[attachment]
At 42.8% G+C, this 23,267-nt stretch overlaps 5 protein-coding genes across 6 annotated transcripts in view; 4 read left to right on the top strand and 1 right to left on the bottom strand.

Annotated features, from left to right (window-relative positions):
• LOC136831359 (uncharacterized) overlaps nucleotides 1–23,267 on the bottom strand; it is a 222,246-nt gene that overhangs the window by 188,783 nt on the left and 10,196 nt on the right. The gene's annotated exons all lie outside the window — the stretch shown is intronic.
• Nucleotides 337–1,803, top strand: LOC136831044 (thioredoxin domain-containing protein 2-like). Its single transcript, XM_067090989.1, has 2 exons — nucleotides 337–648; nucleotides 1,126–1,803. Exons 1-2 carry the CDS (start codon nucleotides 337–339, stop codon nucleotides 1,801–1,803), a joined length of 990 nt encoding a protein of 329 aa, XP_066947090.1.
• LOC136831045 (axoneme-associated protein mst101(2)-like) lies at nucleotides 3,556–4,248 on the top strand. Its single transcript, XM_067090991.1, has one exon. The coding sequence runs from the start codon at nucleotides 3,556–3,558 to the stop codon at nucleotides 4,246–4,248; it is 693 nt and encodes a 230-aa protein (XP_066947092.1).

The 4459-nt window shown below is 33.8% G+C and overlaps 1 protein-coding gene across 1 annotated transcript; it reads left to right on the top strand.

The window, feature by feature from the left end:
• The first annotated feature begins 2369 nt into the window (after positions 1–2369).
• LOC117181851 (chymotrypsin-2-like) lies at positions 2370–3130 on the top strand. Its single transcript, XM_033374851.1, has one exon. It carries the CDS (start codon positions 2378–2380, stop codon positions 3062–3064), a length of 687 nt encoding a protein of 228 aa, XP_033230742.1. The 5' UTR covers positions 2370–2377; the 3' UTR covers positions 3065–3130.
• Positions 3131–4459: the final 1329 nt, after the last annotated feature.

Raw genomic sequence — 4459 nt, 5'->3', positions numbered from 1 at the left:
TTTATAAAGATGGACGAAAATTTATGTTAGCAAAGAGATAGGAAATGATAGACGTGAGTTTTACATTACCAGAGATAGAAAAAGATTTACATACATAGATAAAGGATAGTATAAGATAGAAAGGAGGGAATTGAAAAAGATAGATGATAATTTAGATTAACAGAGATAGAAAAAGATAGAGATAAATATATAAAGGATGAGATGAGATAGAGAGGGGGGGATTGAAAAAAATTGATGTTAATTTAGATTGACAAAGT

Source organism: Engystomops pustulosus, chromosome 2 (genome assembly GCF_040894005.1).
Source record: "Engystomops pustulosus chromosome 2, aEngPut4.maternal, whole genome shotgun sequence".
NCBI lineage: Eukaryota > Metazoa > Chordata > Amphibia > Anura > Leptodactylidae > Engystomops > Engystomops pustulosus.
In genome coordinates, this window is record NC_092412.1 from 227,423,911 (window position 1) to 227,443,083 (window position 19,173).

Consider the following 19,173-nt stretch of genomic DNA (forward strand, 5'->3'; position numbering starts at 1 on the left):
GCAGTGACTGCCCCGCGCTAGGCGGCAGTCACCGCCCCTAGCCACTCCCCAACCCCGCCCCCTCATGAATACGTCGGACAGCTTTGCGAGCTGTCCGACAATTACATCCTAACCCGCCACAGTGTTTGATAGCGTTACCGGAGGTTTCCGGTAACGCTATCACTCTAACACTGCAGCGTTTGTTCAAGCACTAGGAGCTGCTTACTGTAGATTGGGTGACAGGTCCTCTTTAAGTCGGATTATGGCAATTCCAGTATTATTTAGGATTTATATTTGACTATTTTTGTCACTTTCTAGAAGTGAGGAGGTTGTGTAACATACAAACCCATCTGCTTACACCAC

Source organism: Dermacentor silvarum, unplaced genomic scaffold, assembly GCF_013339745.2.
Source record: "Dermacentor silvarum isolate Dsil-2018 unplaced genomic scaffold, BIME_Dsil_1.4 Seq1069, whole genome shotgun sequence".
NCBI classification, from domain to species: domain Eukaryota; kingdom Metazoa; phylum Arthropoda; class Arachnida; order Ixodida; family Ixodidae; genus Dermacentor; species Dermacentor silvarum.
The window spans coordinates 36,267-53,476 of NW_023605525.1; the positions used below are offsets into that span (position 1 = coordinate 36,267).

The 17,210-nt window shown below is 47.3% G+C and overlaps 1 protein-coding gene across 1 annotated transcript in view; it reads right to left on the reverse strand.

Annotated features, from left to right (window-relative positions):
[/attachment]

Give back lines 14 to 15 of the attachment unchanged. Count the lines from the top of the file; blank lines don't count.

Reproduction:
Source record: "Engystomops pustulosus chromosome 2, aEngPut4.maternal, whole genome shotgun sequence".
NCBI lineage: Eukaryota > Metazoa > Chordata > Amphibia > Anura > Leptodactylidae > Engystomops > Engystomops pustulosus.